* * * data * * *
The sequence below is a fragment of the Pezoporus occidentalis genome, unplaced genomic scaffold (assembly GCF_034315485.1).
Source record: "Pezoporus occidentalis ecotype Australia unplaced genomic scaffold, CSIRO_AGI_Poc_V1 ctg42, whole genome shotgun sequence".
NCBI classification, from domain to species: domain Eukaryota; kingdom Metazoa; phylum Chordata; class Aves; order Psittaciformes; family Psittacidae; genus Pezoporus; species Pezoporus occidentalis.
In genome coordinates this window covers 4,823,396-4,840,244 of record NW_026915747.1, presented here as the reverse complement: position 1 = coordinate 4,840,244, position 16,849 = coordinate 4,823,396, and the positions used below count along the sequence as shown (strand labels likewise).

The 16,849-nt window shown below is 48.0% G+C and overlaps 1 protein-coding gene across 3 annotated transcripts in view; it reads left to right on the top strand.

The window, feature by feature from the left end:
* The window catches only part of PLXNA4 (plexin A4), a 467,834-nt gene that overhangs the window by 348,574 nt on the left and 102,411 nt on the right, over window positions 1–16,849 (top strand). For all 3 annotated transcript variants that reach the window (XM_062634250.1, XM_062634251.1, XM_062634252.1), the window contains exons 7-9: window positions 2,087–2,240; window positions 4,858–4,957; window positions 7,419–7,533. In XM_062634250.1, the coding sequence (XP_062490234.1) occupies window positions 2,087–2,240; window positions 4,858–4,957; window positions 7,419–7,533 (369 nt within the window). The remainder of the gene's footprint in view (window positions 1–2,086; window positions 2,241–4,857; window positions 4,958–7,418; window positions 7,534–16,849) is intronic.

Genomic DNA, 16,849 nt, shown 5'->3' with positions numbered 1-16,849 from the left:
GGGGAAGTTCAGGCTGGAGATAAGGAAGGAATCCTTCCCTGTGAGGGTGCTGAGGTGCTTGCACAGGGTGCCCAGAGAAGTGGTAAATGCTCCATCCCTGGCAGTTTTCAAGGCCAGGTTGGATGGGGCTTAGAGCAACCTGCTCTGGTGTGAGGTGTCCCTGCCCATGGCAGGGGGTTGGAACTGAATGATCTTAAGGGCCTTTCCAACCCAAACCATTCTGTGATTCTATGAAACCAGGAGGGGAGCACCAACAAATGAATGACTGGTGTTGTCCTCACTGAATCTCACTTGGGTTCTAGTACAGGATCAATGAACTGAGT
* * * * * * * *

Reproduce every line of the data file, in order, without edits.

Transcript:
The sequence below is a fragment of the Pezoporus occidentalis genome, unplaced genomic scaffold (assembly GCF_034315485.1).
Source record: "Pezoporus occidentalis ecotype Australia unplaced genomic scaffold, CSIRO_AGI_Poc_V1 ctg42, whole genome shotgun sequence".
NCBI classification, from domain to species: domain Eukaryota; kingdom Metazoa; phylum Chordata; class Aves; order Psittaciformes; family Psittacidae; genus Pezoporus; species Pezoporus occidentalis.
In genome coordinates this window covers 4,823,396-4,840,244 of record NW_026915747.1, presented here as the reverse complement: position 1 = coordinate 4,840,244, position 16,849 = coordinate 4,823,396, and the positions used below count along the sequence as shown (strand labels likewise).

The 16,849-nt window shown below is 48.0% G+C and overlaps 1 protein-coding gene across 3 annotated transcripts in view; it reads left to right on the top strand.

The window, feature by feature from the left end:
* The window catches only part of PLXNA4 (plexin A4), a 467,834-nt gene that overhangs the window by 348,574 nt on the left and 102,411 nt on the right, over window positions 1–16,849 (top strand). For all 3 annotated transcript variants that reach the window (XM_062634250.1, XM_062634251.1, XM_062634252.1), the window contains exons 7-9: window positions 2,087–2,240; window positions 4,858–4,957; window positions 7,419–7,533. In XM_062634250.1, the coding sequence (XP_062490234.1) occupies window positions 2,087–2,240; window positions 4,858–4,957; window positions 7,419–7,533 (369 nt within the window). The remainder of the gene's footprint in view (window positions 1–2,086; window positions 2,241–4,857; window positions 4,958–7,418; window positions 7,534–16,849) is intronic.

Genomic DNA, 16,849 nt, shown 5'->3' with positions numbered 1-16,849 from the left:
GGGGAAGTTCAGGCTGGAGATAAGGAAGGAATCCTTCCCTGTGAGGGTGCTGAGGTGCTTGCACAGGGTGCCCAGAGAAGTGGTAAATGCTCCATCCCTGGCAGTTTTCAAGGCCAGGTTGGATGGGGCTTAGAGCAACCTGCTCTGGTGTGAGGTGTCCCTGCCCATGGCAGGGGGTTGGAACTGAATGATCTTAAGGGCCTTTCCAACCCAAACCATTCTGTGATTCTATGAAACCAGGAGGGGAGCACCAACAAATGAATGACTGGTGTTGTCCTCACTGAATCTCACTTGGGTTCTAGTACAGGATCAATGAACTGAGT